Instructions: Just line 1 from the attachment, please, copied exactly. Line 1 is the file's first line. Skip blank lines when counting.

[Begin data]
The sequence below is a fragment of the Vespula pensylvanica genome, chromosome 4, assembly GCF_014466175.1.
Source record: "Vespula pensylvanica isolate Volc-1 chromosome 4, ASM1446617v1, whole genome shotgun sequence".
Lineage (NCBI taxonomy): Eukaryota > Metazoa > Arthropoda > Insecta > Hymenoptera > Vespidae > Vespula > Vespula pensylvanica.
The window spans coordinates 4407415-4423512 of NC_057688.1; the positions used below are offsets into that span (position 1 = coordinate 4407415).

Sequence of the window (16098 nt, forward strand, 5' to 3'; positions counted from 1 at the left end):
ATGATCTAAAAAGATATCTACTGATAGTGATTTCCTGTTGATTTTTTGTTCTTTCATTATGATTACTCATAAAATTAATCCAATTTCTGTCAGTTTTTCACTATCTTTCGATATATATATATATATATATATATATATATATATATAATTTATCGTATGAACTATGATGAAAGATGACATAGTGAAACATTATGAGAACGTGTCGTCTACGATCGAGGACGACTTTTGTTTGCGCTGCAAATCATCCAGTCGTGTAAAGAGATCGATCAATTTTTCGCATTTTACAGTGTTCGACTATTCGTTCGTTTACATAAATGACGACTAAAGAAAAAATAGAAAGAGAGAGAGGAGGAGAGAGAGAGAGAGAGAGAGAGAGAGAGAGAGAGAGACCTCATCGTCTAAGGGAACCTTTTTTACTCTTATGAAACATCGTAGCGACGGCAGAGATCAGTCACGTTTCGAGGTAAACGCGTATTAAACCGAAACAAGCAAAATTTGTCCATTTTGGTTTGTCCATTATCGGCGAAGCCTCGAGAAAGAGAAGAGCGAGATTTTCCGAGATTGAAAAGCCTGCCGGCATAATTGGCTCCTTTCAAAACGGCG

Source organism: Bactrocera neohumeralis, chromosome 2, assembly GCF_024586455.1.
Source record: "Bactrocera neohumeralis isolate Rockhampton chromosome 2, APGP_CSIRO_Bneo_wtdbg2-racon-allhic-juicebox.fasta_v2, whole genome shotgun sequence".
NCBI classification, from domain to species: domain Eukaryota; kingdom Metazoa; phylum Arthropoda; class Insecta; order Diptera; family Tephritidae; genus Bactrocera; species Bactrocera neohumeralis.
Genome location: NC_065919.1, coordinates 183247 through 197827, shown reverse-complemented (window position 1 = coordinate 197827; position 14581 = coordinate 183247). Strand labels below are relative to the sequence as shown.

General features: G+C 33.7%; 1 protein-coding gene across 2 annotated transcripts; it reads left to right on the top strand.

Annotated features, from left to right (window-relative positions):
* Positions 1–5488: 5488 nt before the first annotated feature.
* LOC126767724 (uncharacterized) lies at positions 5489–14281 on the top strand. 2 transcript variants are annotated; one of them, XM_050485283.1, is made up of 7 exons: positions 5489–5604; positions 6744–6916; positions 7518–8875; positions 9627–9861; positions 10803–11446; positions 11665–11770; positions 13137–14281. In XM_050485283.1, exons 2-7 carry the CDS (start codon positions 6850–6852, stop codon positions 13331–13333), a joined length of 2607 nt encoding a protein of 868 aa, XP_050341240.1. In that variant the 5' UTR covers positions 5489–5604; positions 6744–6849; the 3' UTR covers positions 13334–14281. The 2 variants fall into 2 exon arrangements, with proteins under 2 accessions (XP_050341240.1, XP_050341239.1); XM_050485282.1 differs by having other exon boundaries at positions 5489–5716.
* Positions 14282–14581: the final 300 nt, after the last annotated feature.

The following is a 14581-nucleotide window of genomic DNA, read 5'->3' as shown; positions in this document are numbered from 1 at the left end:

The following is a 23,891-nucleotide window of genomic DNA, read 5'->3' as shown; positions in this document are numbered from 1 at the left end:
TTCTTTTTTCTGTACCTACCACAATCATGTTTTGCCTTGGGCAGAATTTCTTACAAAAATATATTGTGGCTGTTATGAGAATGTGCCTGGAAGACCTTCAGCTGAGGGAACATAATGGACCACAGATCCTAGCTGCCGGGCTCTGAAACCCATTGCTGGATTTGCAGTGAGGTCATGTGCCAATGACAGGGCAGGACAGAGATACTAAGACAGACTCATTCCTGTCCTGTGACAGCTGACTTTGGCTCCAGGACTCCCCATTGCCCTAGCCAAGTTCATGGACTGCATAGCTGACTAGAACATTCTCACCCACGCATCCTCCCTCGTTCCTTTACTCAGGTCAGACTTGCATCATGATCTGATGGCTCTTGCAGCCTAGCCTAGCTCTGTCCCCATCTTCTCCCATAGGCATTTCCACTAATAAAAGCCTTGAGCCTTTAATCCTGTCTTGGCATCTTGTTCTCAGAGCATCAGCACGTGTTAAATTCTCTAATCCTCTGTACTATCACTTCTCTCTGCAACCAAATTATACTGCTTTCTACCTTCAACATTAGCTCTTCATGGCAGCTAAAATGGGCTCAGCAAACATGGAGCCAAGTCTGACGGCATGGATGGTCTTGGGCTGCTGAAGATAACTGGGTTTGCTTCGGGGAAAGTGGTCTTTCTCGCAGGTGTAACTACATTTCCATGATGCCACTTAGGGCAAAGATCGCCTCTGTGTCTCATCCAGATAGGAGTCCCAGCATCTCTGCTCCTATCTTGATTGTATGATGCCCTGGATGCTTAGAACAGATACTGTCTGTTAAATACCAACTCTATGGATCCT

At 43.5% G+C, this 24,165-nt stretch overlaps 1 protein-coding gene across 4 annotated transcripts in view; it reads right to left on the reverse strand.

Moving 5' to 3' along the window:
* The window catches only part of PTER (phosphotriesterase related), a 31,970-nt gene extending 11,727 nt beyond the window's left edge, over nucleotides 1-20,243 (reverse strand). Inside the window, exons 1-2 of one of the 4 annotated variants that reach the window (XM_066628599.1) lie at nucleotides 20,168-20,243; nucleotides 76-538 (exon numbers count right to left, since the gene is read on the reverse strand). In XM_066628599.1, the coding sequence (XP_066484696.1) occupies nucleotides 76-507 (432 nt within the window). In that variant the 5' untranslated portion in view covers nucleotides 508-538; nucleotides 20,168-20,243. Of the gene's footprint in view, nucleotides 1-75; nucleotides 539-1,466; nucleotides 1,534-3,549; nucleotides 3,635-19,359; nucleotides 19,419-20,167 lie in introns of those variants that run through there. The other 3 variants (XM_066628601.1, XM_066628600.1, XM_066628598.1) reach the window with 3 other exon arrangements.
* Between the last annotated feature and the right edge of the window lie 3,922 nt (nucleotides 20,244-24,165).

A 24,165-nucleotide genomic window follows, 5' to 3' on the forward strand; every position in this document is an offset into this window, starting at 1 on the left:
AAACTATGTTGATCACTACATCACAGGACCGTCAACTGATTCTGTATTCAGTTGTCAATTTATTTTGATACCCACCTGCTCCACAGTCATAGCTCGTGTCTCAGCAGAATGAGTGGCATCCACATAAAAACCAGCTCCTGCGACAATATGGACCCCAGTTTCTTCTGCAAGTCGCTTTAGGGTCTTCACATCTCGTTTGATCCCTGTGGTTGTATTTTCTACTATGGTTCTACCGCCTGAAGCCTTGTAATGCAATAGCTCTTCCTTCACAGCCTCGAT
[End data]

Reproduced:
The sequence below is a fragment of the Vespula pensylvanica genome, chromosome 4, assembly GCF_014466175.1.